Australia’s central bank kept its benchmark interest rate unchanged to match a half-century low in response to a recovery in household spending as traders pushed out bets on the next reduction in borrowing costs.
Governor Glenn Stevens left the overnight cash-rate target at 3 percent, saying “recent information suggests that moderate growth in private consumption spending is occurring,” according to a Reserve Bank of Australia statement in Sydney today. “There are a number of indications that the substantial easing of monetary policy during late 2011 and 2012 is having an expansionary effect.” All 28 economists predicted the result.
The decision reflected improved consumer confidence, retail spending and hiring after 1.75 percentage points of rate cuts in the 14 months through December. Policy makers are trying to rebalance growth toward industries including construction as the RBA predicts mining investment will peak this year and the high currency hurts manufacturing and slows inflation.
“The tone of the statement indicates the central bank is becoming more comfortable with keeping the rates where they are,” said Kieran Davies, chief economist at Barclays Plc in Sydney, who forecasts rates will remain unchanged for the rest of the year. “The inflation reason it gives for maintaining an easing bias is unchanged. Even though it has kept the bias, its hurdle toward being prompted into action would be very high.”
Stevens noted the inflation outlook “would afford scope to ease policy further, should that be necessary to support demand,” and said an “accommodative stance” is appropriate.
Traders are pricing in a 55 percent chance the RBA will remain on hold until August, up from 45 percent yesterday, swaps data compiled by Bloomberg show. The three-year government bond yield climbed 1 basis point to 2.89 percent. The Australian dollar was little changed at $1.0461 at 3:36 p.m. in Sydney, from $1.0460 before the decision.
“The exchange rate, which has risen recently, remains higher than might have been expected, given the observed decline in export prices,” Stevens said in today’s statement. “The demand for credit has also remained low thus far, as some households and firms continue to seek lower debt levels.”
Australia’s household debt-to-income ratio stands at 148 percent, compared with a record 153 percent in late 2006, RBA data show. A private report today from the RP Data-Rismark home value index showed dwelling values across Australian capital cities climbed 2.8 percent in the first three months of this year, the biggest quarterly increase since 2010.
Stevens, noting the stimulus on the economy from the prior rate reductions, said “further such effects can be expected to emerge over time.”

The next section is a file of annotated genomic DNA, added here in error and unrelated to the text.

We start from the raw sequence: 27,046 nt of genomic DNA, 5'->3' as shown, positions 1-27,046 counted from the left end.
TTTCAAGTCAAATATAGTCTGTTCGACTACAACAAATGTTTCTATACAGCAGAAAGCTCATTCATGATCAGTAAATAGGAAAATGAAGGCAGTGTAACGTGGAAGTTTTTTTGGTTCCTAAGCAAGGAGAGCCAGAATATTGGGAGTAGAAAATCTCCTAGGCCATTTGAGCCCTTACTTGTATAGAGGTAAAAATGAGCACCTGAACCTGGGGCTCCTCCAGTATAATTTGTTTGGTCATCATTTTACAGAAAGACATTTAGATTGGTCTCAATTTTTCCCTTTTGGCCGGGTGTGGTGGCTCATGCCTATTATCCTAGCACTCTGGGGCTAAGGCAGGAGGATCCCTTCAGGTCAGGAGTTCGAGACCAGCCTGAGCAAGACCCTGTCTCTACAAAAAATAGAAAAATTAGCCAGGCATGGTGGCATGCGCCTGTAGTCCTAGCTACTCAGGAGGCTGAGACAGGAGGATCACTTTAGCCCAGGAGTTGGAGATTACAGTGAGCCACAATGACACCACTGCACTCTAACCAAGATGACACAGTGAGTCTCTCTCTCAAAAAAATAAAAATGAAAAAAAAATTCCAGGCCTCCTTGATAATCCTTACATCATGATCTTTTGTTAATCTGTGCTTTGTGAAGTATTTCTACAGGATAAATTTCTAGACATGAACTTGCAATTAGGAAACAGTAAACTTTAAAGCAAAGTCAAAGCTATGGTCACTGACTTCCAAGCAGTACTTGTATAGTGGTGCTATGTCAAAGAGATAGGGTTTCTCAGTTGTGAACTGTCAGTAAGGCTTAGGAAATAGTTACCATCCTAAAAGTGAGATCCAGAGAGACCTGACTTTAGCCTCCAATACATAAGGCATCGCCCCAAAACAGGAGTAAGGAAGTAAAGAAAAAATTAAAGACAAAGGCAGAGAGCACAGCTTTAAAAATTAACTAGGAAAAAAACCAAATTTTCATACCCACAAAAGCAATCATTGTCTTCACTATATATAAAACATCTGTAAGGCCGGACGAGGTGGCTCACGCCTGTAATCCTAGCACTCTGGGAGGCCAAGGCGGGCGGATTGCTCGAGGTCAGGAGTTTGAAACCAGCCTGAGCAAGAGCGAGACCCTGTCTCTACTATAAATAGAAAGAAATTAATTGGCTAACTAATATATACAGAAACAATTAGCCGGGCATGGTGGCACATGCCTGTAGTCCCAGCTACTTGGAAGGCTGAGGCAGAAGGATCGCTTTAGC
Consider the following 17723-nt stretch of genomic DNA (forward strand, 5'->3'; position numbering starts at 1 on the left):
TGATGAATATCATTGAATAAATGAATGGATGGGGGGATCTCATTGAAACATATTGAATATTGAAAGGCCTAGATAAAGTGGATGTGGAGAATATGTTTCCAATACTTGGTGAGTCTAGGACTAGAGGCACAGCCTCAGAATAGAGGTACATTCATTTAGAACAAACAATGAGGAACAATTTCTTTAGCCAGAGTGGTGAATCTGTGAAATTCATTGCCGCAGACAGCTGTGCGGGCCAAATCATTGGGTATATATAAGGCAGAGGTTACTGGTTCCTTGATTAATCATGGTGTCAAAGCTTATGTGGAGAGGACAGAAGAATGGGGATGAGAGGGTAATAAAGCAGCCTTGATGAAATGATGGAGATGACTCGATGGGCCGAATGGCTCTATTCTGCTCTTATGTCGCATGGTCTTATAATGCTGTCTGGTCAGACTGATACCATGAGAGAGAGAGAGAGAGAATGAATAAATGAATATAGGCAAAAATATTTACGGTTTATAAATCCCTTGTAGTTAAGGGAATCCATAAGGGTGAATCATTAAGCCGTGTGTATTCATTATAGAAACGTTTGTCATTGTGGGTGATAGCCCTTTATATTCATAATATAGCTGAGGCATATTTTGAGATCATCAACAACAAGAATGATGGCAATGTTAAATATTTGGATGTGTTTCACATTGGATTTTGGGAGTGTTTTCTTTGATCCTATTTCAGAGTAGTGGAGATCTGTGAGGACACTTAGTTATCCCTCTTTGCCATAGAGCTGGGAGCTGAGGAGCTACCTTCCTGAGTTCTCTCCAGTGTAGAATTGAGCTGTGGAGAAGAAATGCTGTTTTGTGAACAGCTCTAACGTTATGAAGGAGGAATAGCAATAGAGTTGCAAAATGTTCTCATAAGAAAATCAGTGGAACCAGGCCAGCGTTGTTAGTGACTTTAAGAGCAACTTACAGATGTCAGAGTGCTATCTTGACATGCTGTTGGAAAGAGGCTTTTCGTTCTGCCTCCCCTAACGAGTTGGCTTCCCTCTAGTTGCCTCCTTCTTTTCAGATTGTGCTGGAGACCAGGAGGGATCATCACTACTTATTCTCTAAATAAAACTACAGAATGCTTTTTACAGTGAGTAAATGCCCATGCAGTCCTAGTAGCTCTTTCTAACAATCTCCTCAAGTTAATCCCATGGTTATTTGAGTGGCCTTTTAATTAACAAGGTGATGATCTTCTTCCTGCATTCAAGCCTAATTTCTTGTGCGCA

Since the RBA’s last policy meeting, government and private data showed rate cuts are beginning to bear fruit. The economy expanded 3.6 percent in 2012; employers added 71,500 jobs in February, the most since 2000; and consumer confidence rose in March to the highest level since December 2010.
In contrast, business confidence dropped in February, home-loan approvals fell in January and the trade deficit widened as exports declined. The global outlook is also more fragile.
Cypriot government officials will seek easier bailout terms in talks with representatives of the European Union and International Monetary Fund today, before a meeting of euro-area finance officials later this week.
Spain and Italy will report their latest monthly unemployment data. Reports on the euro area will probably show manufacturing contracted in March while the jobless rate rose in February, according to Bloomberg News surveys before data due today. U.S. factory orders for February may show an expansion after a 2 percent decline in January, a separate Bloomberg survey showed.
Australia’s economy and jobs market have been boosted by a “once-in-a-century” resource investment boom to meet commodity demand from developing nations including China. Policy makers are now trying to revive demand in other industries to avoid a growth gap.
“Looking ahead, the peak in resource investment is drawing close,” Stevens said today. “While the near-term outlook for investment outside the resources sector is relatively subdued, a modest increase is likely to begin over the next year.”
The Australian dollar’s trade-weighted index rose to 79.4 on March 27, the highest level since 1985, and climbed 2.6 percent over the past month against Group of 10 currency peers, the strongest gains across the Bloomberg Correlation-Weighted Indexes. The so-called Aussie’s record nine-month stretch above parity with the greenback is damping import costs, helping keep inflation below the middle of the range targeted by the RBA.
“If the Reserve Bank was to cut rates in the next few months it would likely be prompted by fresh global turmoil, especially combined with evidence of weaker U.S. and Chinese growth, low domestic inflation and a high Australian dollar,” said Craig James, a senior economist at a unit of Commonwealth Bank of Australia, the nation’s biggest lender.